Surviving the digital swarm

Your privacy is a cloud of data scattered on servers that are beyond your control. your Digital profile is regularly bought and sold without your permission. governments can track you by GPS without a warrant. Sure, it’s all part of life in the digital age. But it’s okay to be annoyed about the extent of it. And it’s definitely okay to fight back.

Threat level
Victims: Anyone who uses technology
Damage: A slow but manageable leak of personal information, behaviour and geographic location

Location-based services
By using a phone’s GPS chip to broadcast your location – and by making it easy to find friends who have done the same – “geosocial” networking services such as Foursquare, Facebook Places and Gowalla are transforming the way people interact in the real world. And whereas a log of your movements is gold to marketers, broadcasting this information can potentially have more dangerous consequences (see “Location-Based Creeps”). Security researchers have shown that it’s possible to hijack info from geosocial services that was meant to be shared only with friends, and many users don’t bother with privacy controls at all. “It amazes me that people post their phone number and location,” says Kevin Haley, director of Symantec Security Response. “You’re giving access to yourself to anyone in the world.”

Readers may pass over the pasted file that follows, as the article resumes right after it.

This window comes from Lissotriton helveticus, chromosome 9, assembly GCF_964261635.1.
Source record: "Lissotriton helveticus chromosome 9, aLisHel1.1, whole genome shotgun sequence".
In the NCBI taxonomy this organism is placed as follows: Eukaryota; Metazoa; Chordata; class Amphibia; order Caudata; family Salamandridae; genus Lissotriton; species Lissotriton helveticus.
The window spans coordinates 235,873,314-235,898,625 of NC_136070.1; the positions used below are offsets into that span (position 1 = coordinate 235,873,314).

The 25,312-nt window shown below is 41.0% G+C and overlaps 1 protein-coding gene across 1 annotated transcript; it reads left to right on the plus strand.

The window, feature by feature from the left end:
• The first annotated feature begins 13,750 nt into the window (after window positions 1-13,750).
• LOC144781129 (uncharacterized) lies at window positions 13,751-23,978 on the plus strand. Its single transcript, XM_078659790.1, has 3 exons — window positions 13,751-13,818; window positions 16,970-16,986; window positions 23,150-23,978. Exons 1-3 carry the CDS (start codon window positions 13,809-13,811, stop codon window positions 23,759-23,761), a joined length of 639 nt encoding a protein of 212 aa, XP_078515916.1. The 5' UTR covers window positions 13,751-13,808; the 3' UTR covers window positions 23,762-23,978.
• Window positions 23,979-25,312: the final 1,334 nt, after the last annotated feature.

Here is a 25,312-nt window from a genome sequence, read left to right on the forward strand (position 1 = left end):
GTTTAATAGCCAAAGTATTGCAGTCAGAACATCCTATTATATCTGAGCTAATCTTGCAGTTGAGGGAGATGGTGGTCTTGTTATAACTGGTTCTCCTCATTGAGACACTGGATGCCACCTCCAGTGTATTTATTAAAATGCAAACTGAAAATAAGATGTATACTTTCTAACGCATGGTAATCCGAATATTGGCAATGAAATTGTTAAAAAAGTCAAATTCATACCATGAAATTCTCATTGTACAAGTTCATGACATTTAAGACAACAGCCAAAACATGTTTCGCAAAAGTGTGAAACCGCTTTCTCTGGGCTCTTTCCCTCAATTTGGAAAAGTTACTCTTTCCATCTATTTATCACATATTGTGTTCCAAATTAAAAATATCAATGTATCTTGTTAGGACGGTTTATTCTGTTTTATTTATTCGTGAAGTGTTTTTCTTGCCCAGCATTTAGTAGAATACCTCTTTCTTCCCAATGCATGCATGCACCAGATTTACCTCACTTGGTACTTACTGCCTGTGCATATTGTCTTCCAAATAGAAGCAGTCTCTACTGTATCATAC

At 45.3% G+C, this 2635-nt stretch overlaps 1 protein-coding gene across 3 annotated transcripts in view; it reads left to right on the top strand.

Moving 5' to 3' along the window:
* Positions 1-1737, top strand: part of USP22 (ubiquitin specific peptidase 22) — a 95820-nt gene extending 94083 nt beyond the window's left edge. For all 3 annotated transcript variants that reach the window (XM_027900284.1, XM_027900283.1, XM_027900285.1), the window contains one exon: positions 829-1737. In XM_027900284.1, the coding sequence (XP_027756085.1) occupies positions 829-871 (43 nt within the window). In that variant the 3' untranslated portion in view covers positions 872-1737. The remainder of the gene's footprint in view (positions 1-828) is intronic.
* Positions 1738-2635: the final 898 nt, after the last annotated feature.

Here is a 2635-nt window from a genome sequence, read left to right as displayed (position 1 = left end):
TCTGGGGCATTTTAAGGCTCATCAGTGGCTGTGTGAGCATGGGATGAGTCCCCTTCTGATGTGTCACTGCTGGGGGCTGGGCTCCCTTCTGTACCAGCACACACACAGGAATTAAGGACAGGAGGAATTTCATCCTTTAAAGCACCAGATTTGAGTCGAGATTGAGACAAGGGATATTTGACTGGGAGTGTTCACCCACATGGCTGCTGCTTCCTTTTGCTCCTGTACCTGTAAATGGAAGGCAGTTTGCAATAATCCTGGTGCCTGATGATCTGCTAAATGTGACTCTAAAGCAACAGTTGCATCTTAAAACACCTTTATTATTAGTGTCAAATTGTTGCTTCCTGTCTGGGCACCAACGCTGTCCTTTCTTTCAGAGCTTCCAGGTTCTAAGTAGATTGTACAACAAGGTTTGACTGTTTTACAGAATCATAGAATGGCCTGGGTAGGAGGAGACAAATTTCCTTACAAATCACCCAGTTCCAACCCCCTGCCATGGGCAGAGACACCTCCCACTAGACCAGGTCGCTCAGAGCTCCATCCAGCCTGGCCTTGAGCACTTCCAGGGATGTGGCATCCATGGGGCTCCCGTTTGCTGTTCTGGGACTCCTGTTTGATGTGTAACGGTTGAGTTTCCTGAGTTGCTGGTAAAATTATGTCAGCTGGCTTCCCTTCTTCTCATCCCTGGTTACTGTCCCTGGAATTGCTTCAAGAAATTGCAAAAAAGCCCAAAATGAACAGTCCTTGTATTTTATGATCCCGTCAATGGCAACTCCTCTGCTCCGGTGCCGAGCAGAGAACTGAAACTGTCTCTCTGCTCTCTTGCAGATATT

Fight back
Use location-based services to post where you’ve been, not where you are. “The present tense makes you vulnerable,” says Efstratios Gavas, a computer scientist at the Polytechnic Institute of New York University. Set the privacy settings in Facebook Places to block other people from posting your location. And be wary of linking your Foursquare account to Facebook or Twitter – that will reveal your location to the world.

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